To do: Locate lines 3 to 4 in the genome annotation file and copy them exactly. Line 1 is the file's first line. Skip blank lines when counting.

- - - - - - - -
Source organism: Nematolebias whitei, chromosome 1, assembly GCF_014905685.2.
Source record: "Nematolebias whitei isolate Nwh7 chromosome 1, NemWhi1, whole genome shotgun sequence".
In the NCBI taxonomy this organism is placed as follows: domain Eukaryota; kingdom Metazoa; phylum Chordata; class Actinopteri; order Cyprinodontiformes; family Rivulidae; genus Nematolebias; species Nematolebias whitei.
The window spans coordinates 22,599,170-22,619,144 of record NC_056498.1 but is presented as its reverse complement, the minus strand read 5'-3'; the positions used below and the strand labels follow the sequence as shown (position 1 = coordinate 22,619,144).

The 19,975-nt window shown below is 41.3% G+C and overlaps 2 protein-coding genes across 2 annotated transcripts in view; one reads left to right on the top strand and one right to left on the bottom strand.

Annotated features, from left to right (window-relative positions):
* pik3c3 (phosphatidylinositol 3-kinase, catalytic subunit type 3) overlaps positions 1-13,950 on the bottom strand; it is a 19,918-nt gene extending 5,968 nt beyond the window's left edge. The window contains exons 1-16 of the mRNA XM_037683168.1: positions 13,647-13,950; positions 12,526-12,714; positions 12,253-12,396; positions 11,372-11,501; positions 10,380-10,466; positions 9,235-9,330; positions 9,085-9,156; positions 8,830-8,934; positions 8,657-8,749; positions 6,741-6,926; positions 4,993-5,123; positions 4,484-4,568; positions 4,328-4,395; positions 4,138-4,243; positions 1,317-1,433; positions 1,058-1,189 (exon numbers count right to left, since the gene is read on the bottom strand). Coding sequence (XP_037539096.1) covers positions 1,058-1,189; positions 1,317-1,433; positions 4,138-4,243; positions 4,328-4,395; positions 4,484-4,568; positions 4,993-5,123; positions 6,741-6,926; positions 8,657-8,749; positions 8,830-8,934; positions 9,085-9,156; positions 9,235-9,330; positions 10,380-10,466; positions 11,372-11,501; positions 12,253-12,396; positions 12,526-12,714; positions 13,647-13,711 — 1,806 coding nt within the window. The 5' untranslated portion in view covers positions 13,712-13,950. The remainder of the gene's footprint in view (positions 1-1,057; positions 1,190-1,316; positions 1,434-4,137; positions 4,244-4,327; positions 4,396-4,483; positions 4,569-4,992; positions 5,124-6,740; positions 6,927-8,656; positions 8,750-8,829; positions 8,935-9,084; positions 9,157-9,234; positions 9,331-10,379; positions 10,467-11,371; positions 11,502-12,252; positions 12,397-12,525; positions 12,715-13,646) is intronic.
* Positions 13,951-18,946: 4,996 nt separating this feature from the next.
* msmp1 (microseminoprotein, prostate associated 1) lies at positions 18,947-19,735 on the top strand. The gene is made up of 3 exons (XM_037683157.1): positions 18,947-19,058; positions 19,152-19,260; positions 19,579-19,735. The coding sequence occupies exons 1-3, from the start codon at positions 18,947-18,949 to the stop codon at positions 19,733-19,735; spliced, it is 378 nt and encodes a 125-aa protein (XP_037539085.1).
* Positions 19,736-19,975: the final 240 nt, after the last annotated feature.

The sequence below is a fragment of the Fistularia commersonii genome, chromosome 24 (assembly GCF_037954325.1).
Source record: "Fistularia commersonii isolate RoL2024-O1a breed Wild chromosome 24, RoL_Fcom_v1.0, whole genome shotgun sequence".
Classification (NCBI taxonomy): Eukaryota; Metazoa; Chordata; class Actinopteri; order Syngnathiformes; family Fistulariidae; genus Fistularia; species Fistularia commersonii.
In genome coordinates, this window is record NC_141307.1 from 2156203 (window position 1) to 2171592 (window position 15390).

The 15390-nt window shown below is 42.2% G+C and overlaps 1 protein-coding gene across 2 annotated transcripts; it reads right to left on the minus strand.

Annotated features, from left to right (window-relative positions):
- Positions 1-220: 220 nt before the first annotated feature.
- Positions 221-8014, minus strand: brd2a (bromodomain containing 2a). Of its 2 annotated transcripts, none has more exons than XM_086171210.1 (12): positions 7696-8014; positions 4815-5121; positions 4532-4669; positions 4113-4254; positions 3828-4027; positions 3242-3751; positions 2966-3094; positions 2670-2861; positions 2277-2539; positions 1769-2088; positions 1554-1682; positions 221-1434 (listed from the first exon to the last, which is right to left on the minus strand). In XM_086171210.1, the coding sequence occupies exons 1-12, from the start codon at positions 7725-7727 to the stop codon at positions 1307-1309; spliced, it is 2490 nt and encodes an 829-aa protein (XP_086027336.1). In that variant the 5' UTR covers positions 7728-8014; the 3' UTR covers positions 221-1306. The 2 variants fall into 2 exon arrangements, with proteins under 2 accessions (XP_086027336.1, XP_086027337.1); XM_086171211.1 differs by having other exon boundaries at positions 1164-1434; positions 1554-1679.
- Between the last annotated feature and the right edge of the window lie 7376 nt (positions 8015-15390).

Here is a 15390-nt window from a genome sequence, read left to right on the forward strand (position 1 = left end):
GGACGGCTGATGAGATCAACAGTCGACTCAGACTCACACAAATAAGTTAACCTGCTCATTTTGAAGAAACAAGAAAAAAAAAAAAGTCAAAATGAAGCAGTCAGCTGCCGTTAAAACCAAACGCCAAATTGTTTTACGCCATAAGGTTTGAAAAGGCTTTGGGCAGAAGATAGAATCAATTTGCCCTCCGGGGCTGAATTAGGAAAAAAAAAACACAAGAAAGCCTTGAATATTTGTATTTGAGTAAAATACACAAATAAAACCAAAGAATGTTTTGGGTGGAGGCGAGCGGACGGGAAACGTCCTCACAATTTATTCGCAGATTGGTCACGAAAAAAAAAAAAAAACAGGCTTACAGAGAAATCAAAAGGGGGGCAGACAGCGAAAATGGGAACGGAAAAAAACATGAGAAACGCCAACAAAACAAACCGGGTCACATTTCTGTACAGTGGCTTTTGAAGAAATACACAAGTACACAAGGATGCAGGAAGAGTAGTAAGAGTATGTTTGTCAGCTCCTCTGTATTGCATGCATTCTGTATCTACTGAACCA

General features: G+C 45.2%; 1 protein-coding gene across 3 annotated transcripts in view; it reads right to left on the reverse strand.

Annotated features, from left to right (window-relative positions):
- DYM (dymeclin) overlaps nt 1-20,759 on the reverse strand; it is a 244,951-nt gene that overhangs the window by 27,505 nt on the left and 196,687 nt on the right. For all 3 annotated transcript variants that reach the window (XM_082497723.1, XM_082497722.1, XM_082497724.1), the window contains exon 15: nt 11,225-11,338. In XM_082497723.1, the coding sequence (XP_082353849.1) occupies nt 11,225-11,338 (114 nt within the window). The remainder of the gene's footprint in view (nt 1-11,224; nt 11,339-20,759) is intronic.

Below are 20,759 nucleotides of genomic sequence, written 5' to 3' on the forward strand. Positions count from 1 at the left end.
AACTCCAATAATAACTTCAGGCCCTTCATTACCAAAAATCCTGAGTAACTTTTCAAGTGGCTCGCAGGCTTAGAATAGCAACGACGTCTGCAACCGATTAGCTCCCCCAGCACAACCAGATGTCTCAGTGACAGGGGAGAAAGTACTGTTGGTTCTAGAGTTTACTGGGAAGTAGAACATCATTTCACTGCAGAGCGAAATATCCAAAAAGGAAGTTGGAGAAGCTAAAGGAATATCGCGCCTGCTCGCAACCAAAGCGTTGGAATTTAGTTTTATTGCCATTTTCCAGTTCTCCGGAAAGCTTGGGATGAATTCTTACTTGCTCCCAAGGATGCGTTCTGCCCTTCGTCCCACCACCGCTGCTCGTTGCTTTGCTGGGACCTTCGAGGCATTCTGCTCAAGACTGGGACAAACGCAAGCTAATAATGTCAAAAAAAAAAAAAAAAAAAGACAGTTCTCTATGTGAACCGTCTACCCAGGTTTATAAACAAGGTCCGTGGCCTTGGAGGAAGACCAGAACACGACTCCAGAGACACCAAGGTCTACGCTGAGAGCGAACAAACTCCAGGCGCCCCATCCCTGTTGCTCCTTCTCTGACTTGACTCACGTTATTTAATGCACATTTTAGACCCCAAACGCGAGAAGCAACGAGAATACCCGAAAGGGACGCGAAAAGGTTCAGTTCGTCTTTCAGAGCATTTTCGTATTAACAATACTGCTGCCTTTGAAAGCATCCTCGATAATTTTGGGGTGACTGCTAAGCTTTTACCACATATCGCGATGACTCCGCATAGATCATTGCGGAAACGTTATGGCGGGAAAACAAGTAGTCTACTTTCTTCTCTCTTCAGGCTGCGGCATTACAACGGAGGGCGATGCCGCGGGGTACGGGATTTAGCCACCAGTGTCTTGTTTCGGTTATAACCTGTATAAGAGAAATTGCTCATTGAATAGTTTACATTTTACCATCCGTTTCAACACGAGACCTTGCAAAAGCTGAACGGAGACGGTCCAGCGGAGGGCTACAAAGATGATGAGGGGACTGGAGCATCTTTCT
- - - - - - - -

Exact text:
In the NCBI taxonomy this organism is placed as follows: domain Eukaryota; kingdom Metazoa; phylum Chordata; class Actinopteri; order Cyprinodontiformes; family Rivulidae; genus Nematolebias; species Nematolebias whitei.
The window spans coordinates 22,599,170-22,619,144 of record NC_056498.1 but is presented as its reverse complement, the minus strand read 5'-3'; the positions used below and the strand labels follow the sequence as shown (position 1 = coordinate 22,619,144).